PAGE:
I devoured it.

Chuckled over parts.

Wished I, too, had book-people.

Want to see London (though NOT in Olympic Chaos).

Will probably continue on with its sequel, The Duchess of Bloomsbury Street.

And now I want to share

Some bits I especially

thought

were wonderfully touching

and written for book-lovers and London-lovers:

  • “Will your please translate your prices hereafter? I don’t add too well in plain American, I haven’t a prayer of ever mastering bilingual arithmetic.”
  • “I have implicit faith in the U.S. Airmail and His Majesty’s Postal Service.”
  • “I do love secondhand books that open to the page some previous owner read oftenest. The day Hazlitt came he opened to ‘I hate to read new books,’ and I hollered ‘Comrade!’ to whoever owned it before me.”
  • “you leave me sitting here writing long margin notes in library books that don’t belong to me, some day they’ll find out i did it and take my library card away.”
  • “I just never saw a book so beautiful. I feel vaguely guilty about owning it.”
  • “P.S. Have you got Sam Pepys’ diary over there?”

and too many more… including that Helene went out of her mind over Pride and Prejudice.

From the 1950s austerity to the Beatles hysteria – this slim volume has it all. As Helene says, “Write me about London — the tube, the Inns of Court, Mayfair, the corner where the Globe Theatre stood, anything. I’m not fussy.”

We’ll leave 84, Charing Cross Road with this description by Maxine: “It’s dim inside, you smell the shop before you see it, it’s a lovely smell…” and these parting words from Frank: “it’s an old edition…, not very handsome but well bound and a good clean copy, and we are sending it off to you today with invoice enclosed.”

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Adele: Someone Like You

July 22, 2012 at 5:12 am (entertainment, people, places) (, , , , , , )

Listening to this, it caught my imagination that so many of the words could (perhaps?) describe the feelings that might have run through Mary Gosling’s mind when it was announced that Charles Smith was to marry Belinda Colebrooke.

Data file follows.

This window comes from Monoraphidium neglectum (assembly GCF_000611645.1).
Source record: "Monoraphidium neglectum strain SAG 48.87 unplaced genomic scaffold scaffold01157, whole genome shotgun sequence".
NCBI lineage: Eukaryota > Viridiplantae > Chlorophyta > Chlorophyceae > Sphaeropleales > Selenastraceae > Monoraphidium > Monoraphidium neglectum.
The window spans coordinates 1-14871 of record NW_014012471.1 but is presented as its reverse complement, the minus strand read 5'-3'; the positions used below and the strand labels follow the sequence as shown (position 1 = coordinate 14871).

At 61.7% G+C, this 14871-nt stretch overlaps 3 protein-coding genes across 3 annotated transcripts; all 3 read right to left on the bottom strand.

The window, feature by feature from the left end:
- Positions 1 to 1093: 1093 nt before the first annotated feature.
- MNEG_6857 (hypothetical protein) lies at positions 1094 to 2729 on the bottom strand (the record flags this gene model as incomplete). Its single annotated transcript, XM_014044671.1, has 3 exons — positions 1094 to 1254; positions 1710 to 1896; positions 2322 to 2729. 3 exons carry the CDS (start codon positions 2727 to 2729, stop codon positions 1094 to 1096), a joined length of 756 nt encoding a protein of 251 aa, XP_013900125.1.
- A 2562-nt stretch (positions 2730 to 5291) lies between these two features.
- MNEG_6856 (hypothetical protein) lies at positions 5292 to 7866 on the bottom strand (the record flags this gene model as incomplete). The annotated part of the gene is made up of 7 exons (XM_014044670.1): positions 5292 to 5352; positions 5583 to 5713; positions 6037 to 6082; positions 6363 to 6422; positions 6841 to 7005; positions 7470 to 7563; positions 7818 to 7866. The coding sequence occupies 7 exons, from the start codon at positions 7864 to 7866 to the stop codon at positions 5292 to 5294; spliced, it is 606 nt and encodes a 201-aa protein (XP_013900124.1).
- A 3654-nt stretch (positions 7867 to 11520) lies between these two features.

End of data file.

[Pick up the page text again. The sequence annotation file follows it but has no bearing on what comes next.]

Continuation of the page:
Charles proposed, witnessed by Caroline Wiggett, in Paris, near the end of the family’s year abroad (1822-1823). Charles and Belinda married in October, 1823.

I heard … that you found a girl and you’re married now… Old friend, why are you so shy?

For me, it isn’t over.

Who would have known, how bittersweet…?

Mary’s “someone like you” turned out to be Charles himself…

They married in July, 1826.

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Wollstonecraft

July 21, 2012 at 1:34 pm (books, entertainment, history) (, , , , )

What a great series of books this should be. And a great Kickstarter project.

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Frost Tweets: Regency Clothes on Pinterest

July 18, 2012 at 9:35 pm (europe, fashion, history) (, , , , , , , )

click to tweet with Charlotte Frost

Charlotte Frost, whose “tweets” are consistently informative, notified readers of this Pinterest board on LOVELY GOWNS pinned by Lady TranbyCroft.

The photos of vintage clothing are truly lovely.

The bulk of the gowns range in date from late 18th century well into the late 19th century, but it’s the simpler gowns from the Rengecy – when my girls were young, unmarried teenagers, that really grab my attention.

Among my favorites: the amber-colored gown with the lower skirt embroidery (beadwork?), pinned from the Republic of Pemberley. Also, the white gown “close-up” from the V&A, which really shows off the gown’s workmanship. And who wouldn’t notice a Union Jack gown if that walked into the room?!?

Don’t miss Lady TranbyCroft’s other boards, including one for Regency Men’s Fashions.

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London Olympics 2012: Stratford, Newham and Emma’s “Aunt”